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The Philippine Insurers and Reinsurers Association (Pira) opposes the move of the Land Transportation Office (LTO) to introduce a cartel that would monopolize the issuance of third-party liability insurance to motor vehicle owners.
In an interview, Pira Chairman Michael Rellosa said insurance companies have voted overwhelmingly to take all possible legal measures to oppose the imposition of LTO’s Memorandum Circular (MC) 2015-1975.
The circular creates an entity that would administer the issuance of compulsory third-party liability (CTPL) insurance to motor vehicle owners.
Rellosa said 44 out of 55 Pira member-companies that attended the association’s special membership meeting voted to oppose the LTO’s order, and 40 of these companies expressed support for a legal action to stop the order.
“Our members recognize that the LTO does not have the legal right to regulate insurance business in anyway since such power and responsibility reside only in the Insurance Commission under the revised Insurance Code,” Rellosa said.
“It is illegal for the LTO to issue an order limiting the business of issuing CTPL insurance cover to a select number of insurance companies, and worse, appoint an administrator that virtually takes over the function of the Insurance Commission,” he said.
Meanwhile, insurance agents who sell CTPL insurance cover welcomed Pira’s decision.
Salvador Navidad, president of the Bukluran ng mga Manggagawa sa Industriya ng Seguro (BMIS), said Pira’s move gave them hope in their fight against the LTO’s cartelized monopoly. BMIS has filed a motion for a temporary restraining order to stop the LTO’s order.
The group said, “It is also immoral for the LTO to take away our role as legitimate insurance agents and deprive us of a legitimate livelihood.”
“For the record, we do not sell fake CTPL insurance cover. If the LTO insists that such a thing exists, then we challenge them to prove it. Irregularities exist in the LTO only because unscrupulous LTO officials are involved,” the group added.
BMIS also stressed that LTO’s MC 2015-1975 is “a way for the agency to institutionalize corruption in the LTO. This virtually creates a cartel of insurance companies that would monopolize the CTPL insurance business and benefit only the corrupt officials of the LTO.”
“If the LTO is truly sincere in improving CTPL insurance, it should instead explore interagency cooperation and not impose a system that was arrived at without consultation with the Insurance Commission, the Bureau of Internal Revenue, and private insurers,” the group said.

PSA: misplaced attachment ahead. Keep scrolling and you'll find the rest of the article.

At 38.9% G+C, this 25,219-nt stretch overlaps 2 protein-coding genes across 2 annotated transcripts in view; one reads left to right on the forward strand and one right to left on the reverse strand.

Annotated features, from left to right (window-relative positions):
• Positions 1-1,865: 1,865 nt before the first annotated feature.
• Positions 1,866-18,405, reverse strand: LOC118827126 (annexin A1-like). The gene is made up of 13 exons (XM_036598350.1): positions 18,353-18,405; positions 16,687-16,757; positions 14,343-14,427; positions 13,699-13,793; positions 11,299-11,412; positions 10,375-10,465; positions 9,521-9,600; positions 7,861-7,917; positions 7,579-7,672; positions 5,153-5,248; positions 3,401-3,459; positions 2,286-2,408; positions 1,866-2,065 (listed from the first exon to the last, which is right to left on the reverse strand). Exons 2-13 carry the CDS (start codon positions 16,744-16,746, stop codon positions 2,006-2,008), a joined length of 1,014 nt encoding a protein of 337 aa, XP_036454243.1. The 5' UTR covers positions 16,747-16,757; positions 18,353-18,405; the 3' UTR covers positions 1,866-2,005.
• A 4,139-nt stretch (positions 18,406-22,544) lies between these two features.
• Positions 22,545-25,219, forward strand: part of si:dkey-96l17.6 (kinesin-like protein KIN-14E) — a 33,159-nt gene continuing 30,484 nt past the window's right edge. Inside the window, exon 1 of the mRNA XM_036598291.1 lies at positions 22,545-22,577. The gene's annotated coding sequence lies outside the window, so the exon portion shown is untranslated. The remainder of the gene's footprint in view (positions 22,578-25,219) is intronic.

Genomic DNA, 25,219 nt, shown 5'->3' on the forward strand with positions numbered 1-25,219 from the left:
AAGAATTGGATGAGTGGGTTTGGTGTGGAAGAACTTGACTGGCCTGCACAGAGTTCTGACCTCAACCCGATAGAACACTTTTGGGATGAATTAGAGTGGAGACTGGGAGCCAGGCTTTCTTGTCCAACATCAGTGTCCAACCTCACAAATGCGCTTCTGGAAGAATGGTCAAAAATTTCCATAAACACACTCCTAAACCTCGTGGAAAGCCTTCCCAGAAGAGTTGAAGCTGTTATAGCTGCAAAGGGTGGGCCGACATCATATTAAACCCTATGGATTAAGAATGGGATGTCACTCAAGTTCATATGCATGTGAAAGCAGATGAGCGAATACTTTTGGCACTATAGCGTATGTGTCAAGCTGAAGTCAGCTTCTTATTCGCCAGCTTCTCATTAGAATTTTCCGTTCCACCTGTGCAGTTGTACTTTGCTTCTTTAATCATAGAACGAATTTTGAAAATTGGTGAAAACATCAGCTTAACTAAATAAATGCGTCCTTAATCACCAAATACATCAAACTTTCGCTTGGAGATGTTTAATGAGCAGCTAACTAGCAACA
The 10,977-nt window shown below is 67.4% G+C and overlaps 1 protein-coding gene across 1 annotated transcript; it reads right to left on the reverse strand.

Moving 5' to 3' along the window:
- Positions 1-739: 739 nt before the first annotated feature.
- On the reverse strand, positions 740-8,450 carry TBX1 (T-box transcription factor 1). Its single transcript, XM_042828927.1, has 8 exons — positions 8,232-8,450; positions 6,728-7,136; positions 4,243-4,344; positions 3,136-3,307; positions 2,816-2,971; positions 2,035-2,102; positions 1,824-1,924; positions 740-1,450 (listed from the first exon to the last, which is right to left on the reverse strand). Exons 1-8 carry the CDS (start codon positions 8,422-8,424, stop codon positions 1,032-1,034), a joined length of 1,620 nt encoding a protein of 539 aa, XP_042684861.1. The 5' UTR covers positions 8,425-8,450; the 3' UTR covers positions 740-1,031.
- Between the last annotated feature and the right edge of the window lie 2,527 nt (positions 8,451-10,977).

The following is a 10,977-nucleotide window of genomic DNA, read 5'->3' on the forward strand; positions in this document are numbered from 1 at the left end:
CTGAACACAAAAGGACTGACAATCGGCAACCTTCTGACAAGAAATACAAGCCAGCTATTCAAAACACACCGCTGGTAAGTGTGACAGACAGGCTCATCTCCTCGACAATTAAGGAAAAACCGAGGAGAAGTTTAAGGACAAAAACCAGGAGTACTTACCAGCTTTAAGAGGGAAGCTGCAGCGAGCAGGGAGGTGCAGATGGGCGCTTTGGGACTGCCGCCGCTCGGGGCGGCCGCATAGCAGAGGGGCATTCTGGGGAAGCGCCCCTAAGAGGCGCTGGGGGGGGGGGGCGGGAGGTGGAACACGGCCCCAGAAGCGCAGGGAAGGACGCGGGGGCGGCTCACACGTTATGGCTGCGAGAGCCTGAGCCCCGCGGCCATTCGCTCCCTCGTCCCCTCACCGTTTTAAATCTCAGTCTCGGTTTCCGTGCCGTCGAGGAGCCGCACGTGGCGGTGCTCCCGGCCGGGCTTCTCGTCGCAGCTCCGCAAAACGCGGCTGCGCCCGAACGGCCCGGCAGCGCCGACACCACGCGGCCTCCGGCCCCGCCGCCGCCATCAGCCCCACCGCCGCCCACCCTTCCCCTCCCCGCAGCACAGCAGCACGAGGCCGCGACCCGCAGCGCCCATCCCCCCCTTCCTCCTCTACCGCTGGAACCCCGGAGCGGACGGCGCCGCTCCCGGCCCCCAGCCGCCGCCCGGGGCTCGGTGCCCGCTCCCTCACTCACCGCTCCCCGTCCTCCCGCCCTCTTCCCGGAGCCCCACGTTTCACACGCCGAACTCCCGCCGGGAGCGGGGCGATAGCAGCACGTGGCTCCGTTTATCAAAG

The chairman of the Philippine Insurers and Reinsurers Association (Pira) was unanimously chosen to head the Asean Insurance Council (AIC) during the 41st AIC Meeting in Phnom Penh, Cambodia , last week.
Michael F. Rellosa, 54, and president of Fortune General Insurance, succeeded Mr. Chua Seck Guan, chairman of the Persatuan Insurans Am Malaysia or the General Insurance Association of Malaysia. He would serve a term of one year.
On top of being the new AIC head, Rellosa also chairs the AIC’s Education Committee, a post he has held since last year.
Rellosa said the AIC is facing major challenges as the region enters the period of economic integration. He expressed concern over the growing risks from climate change which he believes must be addressed by the AIC as a united front.
“The need to unite and collaborate with each other is felt now more than in any point of AIC’s history. It is my goal to see a more active collaboration among all of us in the region,” he said.
Asean becomes a single economy by January 2016, creating a region with a population of over 600 million and a combined GDP of $2.4 trillion.
Rellosa said there are still significant work to be done to fully integrate the insurance business in all of Asean.
Yet, he believes the need to integrate has taken on a greater urgency now.
“Cities are expanding and people are prospering. We have more at stake—more at stake not just in each other’s success, but also in each other’s failure,” he said.
Rellosa noted that the region is very vulnerable to natural catastrophes. Extreme weather conditions are not only a bane of agriculture, which remains a major economic activity in Asean, but can also be severely disruptive to global manufacturing and supply chains that keep the region’s factories humming.
“In the past four years alone, we have witnessed three major catastrophes—the Tohoku earthquake and tsunami in Japan, floods in Thailand, and the Supertyphoon Yolanda in our country. Economic losses resulting from these natural catastrophes have been a severe financial strain,” he said.
He said these natural catastrophes should be enough reason for insurers in the region to work hand in hand in promoting insurance to their respective countries.
“We have realized that we have more similarities than differences, that the problems confronting insurers in countries like the Philippines are the same problems confronting those in Cambodia or Vietnam,” he said.
One major challenge the AIC will address under Rellosa’s leadership is the low penetration rate of insurance in the region which, as studies show, is due to the lack of knowledge and appreciation of people on the importance of insurance.
“There is a need to educate people about the value of insurance and that need is true not only for the Philippines but in all Asean member-countries. And that is what we will prioritize this coming year,” he said.